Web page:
LeBron James: Forget a Scottie Pippen, He Needs a Phil Jackson

Gordon TrueCorrespondent IMay 14, 2010

3 May 1998:  Chicago Bulls head coach Phil Jackson and Michael Jordan #23 look on during a first round Playoff Game against the Charlotte Hornets at the United Center in Chicago, Illinois. The Bulls defeated the Hornets 83-70.
Jonathan Daniel/Getty Images

The real start of the great free agency of 2010 came with Boston's impressive dismantling of the league-best Cleveland Cavaliers.

I hear a lot of talk about LeBron James needing to find his Scottie Pippen. I would suggest that, more importantly, LeBron James needs to find his Phil Jackson.

Looking at the history of the NBA it becomes clear that mediocre coaches do not generally win championships. They never win more than one.

The last 14 NBA Championships have been claimed by a grand total of five NBA coaches.

Who are they? Phil Jackson, Doc Rivers, Greg Popovich, Pat Riley, and Larry Brown.

Even more amazing is the fact that 33 of the 60 NBA Championships were claimed by just five NBA Coaches: Phil Jackson, Red Auerbach, Pat Riley, John Kundla, and Gregg Popovich.

An astounding 44 of the 60 NBA Championships have gone to multiple-championship coaches.

If LeBron wants to leave the kind of mark in history that Kobe, Jordan, Magic, and Russell have all left (or are leaving), he needs to get himself one of what they each had. A championship coach.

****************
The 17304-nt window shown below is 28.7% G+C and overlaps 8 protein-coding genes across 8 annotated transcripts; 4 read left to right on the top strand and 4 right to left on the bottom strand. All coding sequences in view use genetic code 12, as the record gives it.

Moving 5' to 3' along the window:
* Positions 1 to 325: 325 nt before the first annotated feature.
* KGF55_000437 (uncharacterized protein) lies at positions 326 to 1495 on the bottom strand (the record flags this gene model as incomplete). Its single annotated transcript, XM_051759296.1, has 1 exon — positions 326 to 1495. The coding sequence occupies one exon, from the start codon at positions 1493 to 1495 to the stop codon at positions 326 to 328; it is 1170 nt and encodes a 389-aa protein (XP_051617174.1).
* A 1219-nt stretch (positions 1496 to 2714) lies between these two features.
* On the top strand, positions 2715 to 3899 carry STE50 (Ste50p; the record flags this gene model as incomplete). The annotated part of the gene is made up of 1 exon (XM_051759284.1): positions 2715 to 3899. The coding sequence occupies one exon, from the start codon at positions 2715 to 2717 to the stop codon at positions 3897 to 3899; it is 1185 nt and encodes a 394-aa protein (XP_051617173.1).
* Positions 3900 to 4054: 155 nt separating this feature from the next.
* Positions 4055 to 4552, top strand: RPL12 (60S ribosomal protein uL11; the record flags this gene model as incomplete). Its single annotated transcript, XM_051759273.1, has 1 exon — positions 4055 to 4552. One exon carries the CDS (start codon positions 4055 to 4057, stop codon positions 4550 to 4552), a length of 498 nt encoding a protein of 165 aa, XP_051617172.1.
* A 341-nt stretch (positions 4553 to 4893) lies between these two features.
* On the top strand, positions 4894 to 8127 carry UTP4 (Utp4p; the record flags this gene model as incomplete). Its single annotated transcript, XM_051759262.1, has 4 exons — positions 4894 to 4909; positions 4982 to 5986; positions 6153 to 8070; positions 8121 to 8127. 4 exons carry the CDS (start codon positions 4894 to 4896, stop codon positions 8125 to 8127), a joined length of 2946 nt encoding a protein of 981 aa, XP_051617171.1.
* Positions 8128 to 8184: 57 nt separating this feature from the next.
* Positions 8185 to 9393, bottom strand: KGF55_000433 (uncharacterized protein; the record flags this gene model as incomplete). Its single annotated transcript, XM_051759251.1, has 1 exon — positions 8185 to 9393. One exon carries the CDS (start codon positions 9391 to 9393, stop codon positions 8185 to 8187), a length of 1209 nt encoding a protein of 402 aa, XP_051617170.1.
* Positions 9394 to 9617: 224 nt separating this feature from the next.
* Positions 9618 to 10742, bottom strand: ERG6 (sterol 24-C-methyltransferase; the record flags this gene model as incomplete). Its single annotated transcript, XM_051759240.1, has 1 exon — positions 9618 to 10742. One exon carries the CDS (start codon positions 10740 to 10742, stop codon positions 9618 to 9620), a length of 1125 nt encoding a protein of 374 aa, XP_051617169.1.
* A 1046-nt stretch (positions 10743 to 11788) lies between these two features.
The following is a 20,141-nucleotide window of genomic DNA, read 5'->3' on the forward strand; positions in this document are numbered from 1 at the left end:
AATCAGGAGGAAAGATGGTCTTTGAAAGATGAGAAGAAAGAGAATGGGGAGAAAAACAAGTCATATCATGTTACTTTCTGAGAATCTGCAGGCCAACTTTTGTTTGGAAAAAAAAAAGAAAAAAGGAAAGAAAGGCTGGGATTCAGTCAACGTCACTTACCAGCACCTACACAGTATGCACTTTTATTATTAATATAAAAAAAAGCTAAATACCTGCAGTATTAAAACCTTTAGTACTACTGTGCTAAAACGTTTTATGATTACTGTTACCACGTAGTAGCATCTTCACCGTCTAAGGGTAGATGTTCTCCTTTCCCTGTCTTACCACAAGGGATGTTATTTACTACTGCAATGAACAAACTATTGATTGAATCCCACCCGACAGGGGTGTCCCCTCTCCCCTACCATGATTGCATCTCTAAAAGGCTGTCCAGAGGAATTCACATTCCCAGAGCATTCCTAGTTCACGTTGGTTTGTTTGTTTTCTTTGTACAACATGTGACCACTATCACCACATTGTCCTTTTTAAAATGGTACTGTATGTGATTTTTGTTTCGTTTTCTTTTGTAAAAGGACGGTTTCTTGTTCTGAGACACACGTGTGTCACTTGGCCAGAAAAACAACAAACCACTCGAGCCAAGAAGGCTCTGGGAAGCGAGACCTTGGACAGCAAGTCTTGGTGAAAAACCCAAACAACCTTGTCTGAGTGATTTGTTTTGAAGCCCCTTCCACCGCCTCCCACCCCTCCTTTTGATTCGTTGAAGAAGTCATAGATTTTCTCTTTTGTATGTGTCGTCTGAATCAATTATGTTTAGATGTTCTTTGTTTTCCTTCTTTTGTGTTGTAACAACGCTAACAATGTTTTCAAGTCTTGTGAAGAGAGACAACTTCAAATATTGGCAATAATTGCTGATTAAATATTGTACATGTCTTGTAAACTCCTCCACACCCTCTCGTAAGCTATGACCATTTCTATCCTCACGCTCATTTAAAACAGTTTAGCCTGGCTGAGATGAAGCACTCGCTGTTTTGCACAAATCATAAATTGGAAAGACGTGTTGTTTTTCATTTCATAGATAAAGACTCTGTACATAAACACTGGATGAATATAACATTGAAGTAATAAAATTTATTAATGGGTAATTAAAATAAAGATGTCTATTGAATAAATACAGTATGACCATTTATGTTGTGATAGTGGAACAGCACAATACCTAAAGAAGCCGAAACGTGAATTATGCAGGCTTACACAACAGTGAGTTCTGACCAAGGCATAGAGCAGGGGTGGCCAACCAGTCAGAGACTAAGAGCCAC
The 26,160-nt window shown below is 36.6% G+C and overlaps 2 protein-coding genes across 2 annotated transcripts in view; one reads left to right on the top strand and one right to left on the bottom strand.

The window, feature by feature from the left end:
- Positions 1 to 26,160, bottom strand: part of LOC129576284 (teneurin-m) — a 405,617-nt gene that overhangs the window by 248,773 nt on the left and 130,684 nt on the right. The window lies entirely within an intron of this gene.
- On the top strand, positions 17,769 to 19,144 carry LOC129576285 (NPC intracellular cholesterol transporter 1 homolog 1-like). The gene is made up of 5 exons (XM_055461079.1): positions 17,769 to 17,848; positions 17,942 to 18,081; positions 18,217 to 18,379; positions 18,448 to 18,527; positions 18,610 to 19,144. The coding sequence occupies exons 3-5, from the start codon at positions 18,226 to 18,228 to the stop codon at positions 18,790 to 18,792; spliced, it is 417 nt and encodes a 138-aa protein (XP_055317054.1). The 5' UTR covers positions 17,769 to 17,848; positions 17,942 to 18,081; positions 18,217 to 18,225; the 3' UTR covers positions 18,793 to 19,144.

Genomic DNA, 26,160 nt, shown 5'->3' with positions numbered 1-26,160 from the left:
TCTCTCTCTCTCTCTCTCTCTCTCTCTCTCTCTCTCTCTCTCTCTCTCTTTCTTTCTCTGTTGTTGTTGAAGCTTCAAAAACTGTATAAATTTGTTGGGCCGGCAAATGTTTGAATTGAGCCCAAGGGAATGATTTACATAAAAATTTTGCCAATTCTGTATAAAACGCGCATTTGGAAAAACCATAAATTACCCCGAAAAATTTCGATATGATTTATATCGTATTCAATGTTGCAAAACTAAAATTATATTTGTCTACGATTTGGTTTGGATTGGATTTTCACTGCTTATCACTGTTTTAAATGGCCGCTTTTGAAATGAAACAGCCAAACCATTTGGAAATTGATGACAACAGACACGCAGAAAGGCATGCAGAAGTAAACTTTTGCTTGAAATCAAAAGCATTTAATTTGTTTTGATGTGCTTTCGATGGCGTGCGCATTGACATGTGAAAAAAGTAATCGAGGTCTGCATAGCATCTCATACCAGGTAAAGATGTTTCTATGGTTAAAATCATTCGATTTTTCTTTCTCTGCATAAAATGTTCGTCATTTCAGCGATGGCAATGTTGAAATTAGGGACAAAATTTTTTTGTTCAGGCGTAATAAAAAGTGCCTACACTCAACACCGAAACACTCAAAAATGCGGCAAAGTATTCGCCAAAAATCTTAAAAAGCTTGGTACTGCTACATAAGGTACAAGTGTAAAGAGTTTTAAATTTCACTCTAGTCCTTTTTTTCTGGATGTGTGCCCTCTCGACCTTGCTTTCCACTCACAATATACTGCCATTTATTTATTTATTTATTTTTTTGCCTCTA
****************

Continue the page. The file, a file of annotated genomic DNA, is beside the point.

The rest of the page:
Now, please don't misunderstand. I recognize that Kobe, Jordan, Magic and Russell, each helped to make their coach into a championship coach.

Great players make great coaches legendary.

Great coaches make great players legendary.

They need each other.

But just like great coaches can't make good players legendary, neither can great players make good coaches legendary.

So, if I were LeBron, I'd be looking for my Phil Jackson.

No disrespect meant to Mike Brown, who has performed his job respectfully, but I don't think he's it.

Similarly, no ill feelings towards Mike D'Antoni who has shown great regular season success, but I don't think he's it.

In the end, maybe the best place to find a Phil Jackson is the same place where Michael Jordan found his.

LeBron has an opportunity, if he wants it, to go to Chicago and pick his very own Phil Jackson.

If he chooses wisely, maybe LeBron will finally find himself teamed up with a coach who has what it takes.

If not, maybe LeBron will end up like Charles Barkley, Dominique Wilkins, Elgin Baylor, Pete Maravich, Patrick Ewing, etc.

Just another amazing basketball player without a Phil Jackson.